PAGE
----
Self-assessment is the process by which individuals report and pay tax on income earned outside of formal employment.
Who needs to submit a tax return?
You will need to submit an online or paper self-assessment tax return if in the 2014/15 tax year:
- you earned an income from self-employment
- you earned untaxed income of £2,500 or more (for example from renting property or from savings and investments)
- you earned £10,000 or more from savings and investments
- you made gains from selling assets subject to capital gains tax (such as shares, certain types of property)
- you received share dividends while being a higher or additional rate taxpayer
- you acted as a company director for a private business
- your total income exceeded £100,000
- you need to pay the high income child benefit tax charge
- you earned untaxed income from abroad
- you earned income in the UK while living overseas
- you acted as a trustee for a trust or pension scheme.
What do you need to declare?
Your tax return must account for all of the income you received during the 2014/15 tax year. This includes but is not limited to:
All income generated by self-employment must be recorded on your return. Remember to include all tax-deductible expenses.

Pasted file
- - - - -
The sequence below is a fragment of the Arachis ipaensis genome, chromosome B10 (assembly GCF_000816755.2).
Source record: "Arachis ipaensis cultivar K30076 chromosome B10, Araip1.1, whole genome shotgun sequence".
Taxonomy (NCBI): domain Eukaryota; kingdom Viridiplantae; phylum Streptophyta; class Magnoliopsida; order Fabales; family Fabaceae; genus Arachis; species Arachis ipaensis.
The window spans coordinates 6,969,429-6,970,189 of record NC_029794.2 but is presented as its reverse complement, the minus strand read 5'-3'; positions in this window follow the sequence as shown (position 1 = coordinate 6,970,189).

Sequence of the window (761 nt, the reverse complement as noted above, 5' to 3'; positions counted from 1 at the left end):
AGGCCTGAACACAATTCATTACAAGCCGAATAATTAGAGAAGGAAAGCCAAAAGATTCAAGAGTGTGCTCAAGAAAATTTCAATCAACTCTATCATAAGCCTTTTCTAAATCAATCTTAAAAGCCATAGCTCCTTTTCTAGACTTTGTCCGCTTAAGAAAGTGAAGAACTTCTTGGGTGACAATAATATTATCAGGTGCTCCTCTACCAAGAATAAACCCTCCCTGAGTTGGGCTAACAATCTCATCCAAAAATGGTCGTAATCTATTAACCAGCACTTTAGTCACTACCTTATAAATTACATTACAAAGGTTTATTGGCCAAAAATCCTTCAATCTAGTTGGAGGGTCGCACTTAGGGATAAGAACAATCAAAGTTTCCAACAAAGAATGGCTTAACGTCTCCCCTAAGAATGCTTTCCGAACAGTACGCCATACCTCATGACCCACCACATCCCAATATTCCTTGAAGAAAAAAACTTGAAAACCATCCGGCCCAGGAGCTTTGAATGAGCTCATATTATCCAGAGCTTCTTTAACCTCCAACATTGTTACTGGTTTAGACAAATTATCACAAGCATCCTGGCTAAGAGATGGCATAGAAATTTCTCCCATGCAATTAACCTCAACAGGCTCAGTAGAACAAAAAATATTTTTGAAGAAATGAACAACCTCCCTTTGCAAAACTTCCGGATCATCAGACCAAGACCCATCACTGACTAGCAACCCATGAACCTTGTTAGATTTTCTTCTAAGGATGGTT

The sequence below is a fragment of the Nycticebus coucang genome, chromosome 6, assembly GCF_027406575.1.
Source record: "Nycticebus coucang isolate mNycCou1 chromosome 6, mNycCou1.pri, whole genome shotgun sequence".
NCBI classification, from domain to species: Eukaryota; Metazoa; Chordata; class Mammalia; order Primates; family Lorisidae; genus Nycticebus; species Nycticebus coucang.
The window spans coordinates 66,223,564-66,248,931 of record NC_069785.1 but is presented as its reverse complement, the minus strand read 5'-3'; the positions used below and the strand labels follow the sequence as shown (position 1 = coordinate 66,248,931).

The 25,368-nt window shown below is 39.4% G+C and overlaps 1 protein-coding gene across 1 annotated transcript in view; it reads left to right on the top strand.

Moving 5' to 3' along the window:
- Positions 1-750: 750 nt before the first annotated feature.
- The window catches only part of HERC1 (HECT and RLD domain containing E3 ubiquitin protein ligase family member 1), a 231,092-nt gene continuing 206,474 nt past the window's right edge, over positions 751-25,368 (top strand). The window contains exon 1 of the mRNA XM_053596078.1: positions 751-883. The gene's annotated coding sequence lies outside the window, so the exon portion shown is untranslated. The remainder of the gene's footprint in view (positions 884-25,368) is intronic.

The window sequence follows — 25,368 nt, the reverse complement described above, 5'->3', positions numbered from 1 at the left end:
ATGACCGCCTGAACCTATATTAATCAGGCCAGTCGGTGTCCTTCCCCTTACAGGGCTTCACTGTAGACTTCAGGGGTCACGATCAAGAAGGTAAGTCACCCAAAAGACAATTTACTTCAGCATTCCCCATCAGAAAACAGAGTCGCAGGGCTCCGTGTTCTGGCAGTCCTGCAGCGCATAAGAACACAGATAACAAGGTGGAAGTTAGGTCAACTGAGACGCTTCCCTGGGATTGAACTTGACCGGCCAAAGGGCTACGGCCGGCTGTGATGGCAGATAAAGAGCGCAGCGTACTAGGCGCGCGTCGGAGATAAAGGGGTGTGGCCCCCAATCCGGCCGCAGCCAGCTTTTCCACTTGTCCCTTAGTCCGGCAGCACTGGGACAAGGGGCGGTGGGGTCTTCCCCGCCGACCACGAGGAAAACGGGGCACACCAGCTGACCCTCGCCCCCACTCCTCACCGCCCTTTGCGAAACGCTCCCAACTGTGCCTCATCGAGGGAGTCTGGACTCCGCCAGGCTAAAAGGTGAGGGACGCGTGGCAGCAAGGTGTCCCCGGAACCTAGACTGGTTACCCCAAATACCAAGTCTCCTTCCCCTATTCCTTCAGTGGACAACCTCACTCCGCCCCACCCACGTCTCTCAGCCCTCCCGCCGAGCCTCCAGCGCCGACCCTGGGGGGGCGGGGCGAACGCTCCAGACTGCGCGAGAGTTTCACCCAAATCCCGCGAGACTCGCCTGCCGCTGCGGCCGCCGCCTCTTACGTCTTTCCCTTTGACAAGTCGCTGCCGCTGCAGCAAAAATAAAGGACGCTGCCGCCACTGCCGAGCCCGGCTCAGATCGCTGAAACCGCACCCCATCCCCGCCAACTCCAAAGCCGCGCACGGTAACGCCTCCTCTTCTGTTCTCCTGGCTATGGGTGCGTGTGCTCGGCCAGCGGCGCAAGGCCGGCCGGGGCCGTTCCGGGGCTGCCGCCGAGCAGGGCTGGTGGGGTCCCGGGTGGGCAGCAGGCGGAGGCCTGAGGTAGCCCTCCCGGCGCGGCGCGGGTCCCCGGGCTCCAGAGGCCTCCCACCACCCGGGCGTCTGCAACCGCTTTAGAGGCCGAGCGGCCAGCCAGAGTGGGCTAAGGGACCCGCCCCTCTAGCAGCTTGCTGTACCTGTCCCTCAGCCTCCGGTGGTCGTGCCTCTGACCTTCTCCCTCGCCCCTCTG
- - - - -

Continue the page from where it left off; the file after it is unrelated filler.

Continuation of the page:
Use the information detailed on your P60 (and P11D if applicable) to disclose income earned from employment. Any redundancy payments (even if they are not taxable) should also be declared.
You must declare any income earned from shareholdings. Currently, only higher and additional rate taxpayers are charged tax on dividend income. If you’re a basic rate taxpayer you don’t need to include your dividend tax credits on your tax return.
All income earned from renting property needs to be recorded on your return. Don’t forget to list your property expenses in the designated section.
You will need to include any bank or building society interest you have received, making sure to state the gross and net interest, and any tax deductions made by the bank.